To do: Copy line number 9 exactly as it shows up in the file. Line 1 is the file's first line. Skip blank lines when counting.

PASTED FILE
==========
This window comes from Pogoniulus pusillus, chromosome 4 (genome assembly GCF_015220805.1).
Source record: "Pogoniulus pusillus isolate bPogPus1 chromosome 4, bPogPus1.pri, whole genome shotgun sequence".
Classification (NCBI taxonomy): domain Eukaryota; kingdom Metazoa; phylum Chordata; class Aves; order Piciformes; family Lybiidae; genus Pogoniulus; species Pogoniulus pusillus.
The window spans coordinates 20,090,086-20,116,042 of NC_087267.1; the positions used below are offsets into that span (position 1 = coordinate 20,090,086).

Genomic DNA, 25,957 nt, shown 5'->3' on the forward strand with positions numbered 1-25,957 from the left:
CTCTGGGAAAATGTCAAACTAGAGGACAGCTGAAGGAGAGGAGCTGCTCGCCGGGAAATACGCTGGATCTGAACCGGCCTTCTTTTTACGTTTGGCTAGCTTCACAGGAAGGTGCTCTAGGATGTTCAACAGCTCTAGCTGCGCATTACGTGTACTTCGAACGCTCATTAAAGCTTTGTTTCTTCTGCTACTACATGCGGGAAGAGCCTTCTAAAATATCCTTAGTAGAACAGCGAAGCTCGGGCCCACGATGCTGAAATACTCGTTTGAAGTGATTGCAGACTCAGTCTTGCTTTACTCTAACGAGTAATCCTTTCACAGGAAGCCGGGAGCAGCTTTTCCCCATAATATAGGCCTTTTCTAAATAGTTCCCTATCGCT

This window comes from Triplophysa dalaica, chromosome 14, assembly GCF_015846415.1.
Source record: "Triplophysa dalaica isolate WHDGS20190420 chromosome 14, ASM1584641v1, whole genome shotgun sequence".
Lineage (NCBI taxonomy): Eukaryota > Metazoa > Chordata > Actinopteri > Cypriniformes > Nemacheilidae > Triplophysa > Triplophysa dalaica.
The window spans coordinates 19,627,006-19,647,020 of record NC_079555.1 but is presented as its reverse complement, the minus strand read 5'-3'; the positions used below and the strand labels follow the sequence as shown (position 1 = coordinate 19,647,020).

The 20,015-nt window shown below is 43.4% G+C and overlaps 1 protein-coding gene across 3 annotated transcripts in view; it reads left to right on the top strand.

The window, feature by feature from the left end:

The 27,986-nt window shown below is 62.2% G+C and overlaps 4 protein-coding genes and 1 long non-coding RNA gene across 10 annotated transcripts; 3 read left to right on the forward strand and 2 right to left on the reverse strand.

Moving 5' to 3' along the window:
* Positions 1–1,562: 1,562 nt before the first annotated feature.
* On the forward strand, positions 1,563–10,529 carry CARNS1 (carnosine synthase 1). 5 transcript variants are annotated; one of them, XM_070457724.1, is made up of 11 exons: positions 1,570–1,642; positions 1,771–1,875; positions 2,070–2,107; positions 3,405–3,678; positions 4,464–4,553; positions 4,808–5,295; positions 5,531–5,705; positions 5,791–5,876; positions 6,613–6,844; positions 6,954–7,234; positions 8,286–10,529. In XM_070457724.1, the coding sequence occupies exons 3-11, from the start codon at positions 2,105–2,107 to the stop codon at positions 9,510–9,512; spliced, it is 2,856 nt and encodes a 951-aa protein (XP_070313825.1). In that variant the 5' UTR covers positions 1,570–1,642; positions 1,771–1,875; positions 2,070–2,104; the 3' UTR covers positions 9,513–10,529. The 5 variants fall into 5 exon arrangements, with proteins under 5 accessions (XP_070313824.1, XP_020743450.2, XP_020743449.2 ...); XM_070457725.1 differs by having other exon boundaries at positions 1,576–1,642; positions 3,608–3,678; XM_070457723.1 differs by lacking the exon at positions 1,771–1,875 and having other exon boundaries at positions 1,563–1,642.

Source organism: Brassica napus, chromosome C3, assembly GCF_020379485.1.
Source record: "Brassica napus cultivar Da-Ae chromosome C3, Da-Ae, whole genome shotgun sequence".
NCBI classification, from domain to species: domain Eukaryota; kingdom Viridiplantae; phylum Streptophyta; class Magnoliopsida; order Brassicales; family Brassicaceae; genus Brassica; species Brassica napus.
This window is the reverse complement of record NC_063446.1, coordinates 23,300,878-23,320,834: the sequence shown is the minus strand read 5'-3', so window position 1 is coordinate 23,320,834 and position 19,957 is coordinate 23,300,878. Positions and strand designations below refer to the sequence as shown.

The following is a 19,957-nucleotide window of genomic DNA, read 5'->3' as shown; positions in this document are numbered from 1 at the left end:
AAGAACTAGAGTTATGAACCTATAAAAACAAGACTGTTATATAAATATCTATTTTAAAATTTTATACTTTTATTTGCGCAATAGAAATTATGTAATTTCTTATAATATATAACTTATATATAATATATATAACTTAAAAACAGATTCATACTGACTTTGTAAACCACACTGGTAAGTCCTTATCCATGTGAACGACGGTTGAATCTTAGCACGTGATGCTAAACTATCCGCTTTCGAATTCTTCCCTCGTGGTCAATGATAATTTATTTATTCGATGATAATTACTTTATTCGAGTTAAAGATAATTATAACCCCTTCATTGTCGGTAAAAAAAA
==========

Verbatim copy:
Lineage (NCBI taxonomy): Eukaryota > Metazoa > Chordata > Actinopteri > Cypriniformes > Nemacheilidae > Triplophysa > Triplophysa dalaica.